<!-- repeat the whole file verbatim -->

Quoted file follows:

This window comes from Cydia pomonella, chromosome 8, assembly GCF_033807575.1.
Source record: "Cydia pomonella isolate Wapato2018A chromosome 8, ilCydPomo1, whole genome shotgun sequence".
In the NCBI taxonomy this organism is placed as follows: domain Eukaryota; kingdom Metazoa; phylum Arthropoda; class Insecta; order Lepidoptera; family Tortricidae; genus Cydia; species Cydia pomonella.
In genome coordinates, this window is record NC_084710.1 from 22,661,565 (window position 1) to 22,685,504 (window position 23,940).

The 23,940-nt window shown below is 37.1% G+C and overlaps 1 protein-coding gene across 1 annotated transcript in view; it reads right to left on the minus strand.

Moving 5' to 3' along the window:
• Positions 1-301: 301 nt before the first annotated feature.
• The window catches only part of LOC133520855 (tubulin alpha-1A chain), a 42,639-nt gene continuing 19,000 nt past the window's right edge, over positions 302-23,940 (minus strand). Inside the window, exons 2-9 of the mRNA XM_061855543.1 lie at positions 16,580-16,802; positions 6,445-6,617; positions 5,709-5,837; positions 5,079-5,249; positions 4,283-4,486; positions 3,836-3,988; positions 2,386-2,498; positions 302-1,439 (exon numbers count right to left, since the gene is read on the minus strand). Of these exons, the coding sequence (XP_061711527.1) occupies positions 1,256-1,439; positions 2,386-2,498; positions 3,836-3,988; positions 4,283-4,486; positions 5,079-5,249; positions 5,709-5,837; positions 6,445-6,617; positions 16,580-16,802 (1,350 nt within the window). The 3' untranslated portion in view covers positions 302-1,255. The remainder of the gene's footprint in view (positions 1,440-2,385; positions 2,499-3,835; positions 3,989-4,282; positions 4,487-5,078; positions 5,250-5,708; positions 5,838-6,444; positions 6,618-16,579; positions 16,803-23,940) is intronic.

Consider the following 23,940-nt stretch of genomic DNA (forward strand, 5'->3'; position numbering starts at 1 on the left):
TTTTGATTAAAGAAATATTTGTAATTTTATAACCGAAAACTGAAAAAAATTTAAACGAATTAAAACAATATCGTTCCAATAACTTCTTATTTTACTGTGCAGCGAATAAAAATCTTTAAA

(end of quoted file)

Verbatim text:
This window comes from Cydia pomonella, chromosome 8, assembly GCF_033807575.1.
Source record: "Cydia pomonella isolate Wapato2018A chromosome 8, ilCydPomo1, whole genome shotgun sequence".
In the NCBI taxonomy this organism is placed as follows: domain Eukaryota; kingdom Metazoa; phylum Arthropoda; class Insecta; order Lepidoptera; family Tortricidae; genus Cydia; species Cydia pomonella.
In genome coordinates, this window is record NC_084710.1 from 22,661,565 (window position 1) to 22,685,504 (window position 23,940).

The 23,940-nt window shown below is 37.1% G+C and overlaps 1 protein-coding gene across 1 annotated transcript in view; it reads right to left on the minus strand.

Moving 5' to 3' along the window:
• Positions 1-301: 301 nt before the first annotated feature.
• The window catches only part of LOC133520855 (tubulin alpha-1A chain), a 42,639-nt gene continuing 19,000 nt past the window's right edge, over positions 302-23,940 (minus strand). Inside the window, exons 2-9 of the mRNA XM_061855543.1 lie at positions 16,580-16,802; positions 6,445-6,617; positions 5,709-5,837; positions 5,079-5,249; positions 4,283-4,486; positions 3,836-3,988; positions 2,386-2,498; positions 302-1,439 (exon numbers count right to left, since the gene is read on the minus strand). Of these exons, the coding sequence (XP_061711527.1) occupies positions 1,256-1,439; positions 2,386-2,498; positions 3,836-3,988; positions 4,283-4,486; positions 5,079-5,249; positions 5,709-5,837; positions 6,445-6,617; positions 16,580-16,802 (1,350 nt within the window). The 3' untranslated portion in view covers positions 302-1,255. The remainder of the gene's footprint in view (positions 1,440-2,385; positions 2,499-3,835; positions 3,989-4,282; positions 4,487-5,078; positions 5,250-5,708; positions 5,838-6,444; positions 6,618-16,579; positions 16,803-23,940) is intronic.

Consider the following 23,940-nt stretch of genomic DNA (forward strand, 5'->3'; position numbering starts at 1 on the left):
TTTTGATTAAAGAAATATTTGTAATTTTATAACCGAAAACTGAAAAAAATTTAAACGAATTAAAACAATATCGTTCCAATAACTTCTTATTTTACTGTGCAGCGAATAAAAATCTTTAAA